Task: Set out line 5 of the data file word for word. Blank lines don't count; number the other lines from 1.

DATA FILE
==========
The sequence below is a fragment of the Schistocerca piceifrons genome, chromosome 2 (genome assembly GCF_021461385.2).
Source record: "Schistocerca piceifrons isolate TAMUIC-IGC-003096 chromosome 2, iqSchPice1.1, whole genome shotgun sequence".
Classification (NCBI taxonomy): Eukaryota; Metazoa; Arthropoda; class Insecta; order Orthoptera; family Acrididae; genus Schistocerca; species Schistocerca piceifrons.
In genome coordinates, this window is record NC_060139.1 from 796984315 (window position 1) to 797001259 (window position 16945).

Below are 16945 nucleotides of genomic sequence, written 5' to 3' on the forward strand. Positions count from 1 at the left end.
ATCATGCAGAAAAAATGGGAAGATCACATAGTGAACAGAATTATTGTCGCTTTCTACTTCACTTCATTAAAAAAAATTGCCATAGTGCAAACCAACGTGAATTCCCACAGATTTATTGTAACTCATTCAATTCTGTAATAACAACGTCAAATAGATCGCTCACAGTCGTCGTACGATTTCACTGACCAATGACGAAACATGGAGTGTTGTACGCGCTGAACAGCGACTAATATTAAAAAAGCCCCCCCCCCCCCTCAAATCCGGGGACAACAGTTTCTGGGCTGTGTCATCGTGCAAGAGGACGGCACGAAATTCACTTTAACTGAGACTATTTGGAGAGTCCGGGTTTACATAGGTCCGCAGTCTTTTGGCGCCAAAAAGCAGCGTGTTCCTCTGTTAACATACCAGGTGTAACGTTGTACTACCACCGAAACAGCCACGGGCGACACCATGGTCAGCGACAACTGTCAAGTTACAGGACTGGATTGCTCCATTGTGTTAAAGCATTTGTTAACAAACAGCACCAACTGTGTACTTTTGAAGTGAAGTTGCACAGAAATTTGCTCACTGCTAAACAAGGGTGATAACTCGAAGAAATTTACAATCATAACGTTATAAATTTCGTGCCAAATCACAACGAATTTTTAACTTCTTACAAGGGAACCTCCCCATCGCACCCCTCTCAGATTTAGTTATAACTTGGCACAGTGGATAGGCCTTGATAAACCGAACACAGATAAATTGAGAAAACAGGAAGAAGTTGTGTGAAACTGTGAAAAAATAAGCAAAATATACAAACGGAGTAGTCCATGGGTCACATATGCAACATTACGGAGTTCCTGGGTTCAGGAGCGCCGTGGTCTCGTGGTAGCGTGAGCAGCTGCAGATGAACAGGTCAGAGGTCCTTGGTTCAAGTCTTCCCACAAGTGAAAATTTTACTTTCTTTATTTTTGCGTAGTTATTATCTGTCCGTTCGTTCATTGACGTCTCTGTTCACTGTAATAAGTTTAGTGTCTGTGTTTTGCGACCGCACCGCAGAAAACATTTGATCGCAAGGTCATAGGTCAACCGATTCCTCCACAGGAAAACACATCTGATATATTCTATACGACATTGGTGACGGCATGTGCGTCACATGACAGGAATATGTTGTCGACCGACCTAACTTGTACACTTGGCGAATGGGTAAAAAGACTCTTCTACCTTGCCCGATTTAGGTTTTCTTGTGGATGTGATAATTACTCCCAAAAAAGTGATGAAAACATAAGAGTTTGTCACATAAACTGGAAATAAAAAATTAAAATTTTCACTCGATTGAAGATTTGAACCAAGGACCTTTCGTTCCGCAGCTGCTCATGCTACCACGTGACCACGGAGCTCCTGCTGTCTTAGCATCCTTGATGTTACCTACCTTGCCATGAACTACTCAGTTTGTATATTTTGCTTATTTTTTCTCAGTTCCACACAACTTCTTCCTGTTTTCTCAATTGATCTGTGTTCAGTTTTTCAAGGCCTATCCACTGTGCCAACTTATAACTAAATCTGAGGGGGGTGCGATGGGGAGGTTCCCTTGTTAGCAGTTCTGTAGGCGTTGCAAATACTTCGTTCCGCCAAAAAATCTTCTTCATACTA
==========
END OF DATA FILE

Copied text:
Below are 16945 nucleotides of genomic sequence, written 5' to 3' on the forward strand. Positions count from 1 at the left end.